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Scientific Forum 2015: Tracer Technology and the Search for Oil


A typical oil rig in the North Sea where radiotracers may be used to map the sea bed. 
(Photo: M. Bengtsson/wikimedia.org/CC BY 3.0)

Ever since oil was first found off the shores of Norway in the 1970s, the country’s economy has seen tremendous growth. To maintain the efficiency of production for the long term, Norway has made extensive use of nuclear techniques. Nuclear tracers are used to help optimize oil production by mapping underwater oil fields. The benefits of nuclear tracer technology was one of the topics discussed during the recent IAEA Scientific Forum, Atoms in Industry: Radiation Technology for Development.

According to Tor Bjørnstad, Chief Scientist at the Institute for Energy Technology in Kjeller, Norway before the use of nuclear tracers scientists relied on seismic mapping, which delivered less precise data.

“A tracer tells you exactly what it sees, thereby optimizing the process,” Bjørnstad said. At present, the institute employs tracer technology in more than 30 different wells, while collecting samples from hundreds more.

Understanding the oil fields

Small quantities of radioactive material are mixed into the water or gas that is pumped down oil wells — around 5 ml for water-based tracers. Soil samples are then gathered from wells in the area, and if the tracer is picked up in multiple samples, it indicates that the wells are connected, drawing oil from the same reservoir (see box). Wells in which no radiotracer is found are separated by fault lines under the seabed. Understanding the extent of various oil fields is crucial in determining how to extract oil more economically.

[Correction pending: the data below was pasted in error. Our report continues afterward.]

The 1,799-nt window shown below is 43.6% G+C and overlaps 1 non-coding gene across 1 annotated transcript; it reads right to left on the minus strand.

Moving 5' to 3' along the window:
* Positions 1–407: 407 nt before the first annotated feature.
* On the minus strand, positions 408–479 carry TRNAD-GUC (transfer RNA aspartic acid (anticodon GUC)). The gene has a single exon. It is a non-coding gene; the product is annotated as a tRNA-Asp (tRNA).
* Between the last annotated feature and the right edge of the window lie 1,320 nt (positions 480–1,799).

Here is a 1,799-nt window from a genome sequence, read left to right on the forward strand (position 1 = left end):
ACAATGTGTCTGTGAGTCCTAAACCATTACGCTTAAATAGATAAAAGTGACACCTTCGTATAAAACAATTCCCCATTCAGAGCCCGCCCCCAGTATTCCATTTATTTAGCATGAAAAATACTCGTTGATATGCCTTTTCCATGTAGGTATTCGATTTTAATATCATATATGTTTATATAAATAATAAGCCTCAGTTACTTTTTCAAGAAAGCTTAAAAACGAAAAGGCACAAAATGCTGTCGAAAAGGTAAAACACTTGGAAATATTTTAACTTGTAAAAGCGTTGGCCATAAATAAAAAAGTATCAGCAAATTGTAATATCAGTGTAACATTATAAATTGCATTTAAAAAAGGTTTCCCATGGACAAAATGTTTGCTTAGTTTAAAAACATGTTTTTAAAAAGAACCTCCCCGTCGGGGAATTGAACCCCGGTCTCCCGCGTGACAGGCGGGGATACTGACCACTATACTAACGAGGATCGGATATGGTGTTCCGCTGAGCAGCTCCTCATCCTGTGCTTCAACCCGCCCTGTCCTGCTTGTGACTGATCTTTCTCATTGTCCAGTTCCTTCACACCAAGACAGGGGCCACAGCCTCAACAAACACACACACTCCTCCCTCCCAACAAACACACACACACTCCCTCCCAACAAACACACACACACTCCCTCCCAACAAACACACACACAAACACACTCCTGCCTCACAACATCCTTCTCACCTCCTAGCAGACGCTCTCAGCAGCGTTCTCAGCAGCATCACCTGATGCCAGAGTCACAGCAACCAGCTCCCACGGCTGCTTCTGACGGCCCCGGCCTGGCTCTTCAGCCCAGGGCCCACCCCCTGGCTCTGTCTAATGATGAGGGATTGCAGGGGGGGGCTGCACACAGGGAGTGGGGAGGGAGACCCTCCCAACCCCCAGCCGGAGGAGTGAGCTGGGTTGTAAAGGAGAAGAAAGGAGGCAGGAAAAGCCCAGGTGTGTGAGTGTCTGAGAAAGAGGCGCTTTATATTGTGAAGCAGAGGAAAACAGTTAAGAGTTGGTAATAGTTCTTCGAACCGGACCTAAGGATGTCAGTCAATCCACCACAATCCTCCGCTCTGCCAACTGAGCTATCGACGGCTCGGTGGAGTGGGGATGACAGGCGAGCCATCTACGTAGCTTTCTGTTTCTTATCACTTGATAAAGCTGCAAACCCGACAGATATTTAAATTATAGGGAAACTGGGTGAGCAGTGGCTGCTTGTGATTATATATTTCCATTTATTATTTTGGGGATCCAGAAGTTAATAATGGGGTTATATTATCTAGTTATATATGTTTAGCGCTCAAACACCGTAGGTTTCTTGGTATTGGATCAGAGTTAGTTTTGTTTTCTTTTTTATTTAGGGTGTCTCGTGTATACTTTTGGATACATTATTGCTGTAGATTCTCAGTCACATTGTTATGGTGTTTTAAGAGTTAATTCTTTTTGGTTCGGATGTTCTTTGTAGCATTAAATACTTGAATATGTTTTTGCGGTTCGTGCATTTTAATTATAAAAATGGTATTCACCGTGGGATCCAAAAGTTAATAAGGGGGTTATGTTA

Constructing a well costs upwards of 500 million kroner (US $62.5 million). Therefore, it has been a tremendous advantage to employ tracer technology, which is precise and causes minimal environmental impact, Bjørnstad explained.

Minimizing environmental impact

Meeting regulations and national safety standards, as well as international environmental standards, is a constant goal of the Institute for Energy Technology, Bjørnstad said. The sheer size of the oceans in comparison with the tiny amount of radioactive material used within tracers ensures that there is a negligible threat to the natural environment.

The Institute has helped many emerging oil producers to employ this method. The IAEA has also facilitated technology sharing both independently and alongside the Institute. The IAEA and the Institute help other countries obtain the necessary equipment to use the technique, and also set up courses, meetings and coordinated research projects that provide learning opportunities to Member States.

A tracer tells you exactly what it sees, thereby optimizing the process.
Tor Bjørnstad, Chief Scientist, Institute for Energy Technology, Kjeller, Norway

Principle of tracer injection method for interwell communications
(Source: Application of Radiotracer Techniques for Interwell Studies, IAEA, 2012)

In Viet Nam, for instance, the IAEA has helped to build the local knowhow needed to employ tracer technologies in oil exploration. “Before the projects [with the IAEA], tracer technologies for oil fields were not available in Viet Nam. The oil producer companies had to call in services from other countries,” said Quang Nguyen Huu, Director of the Centre for Applications of Nuclear Techniques in Industry. 

Viet Nam has a fractured basement oil field off its coast, where cracks and breaks occur on the seafloor due to the shifting of tectonic plates. This complex geology requires a tailored approach. With the help of IAEA-led training sessions, Viet Nam has been able to modify the tracer technology to suit the seabed’s complex geology, Nguyen Huu said. Furthermore, Viet Nam has been able to export its services to countries such as Kuwait, Angola and Malaysia, he added. 

Last update: 26 Jul 2017

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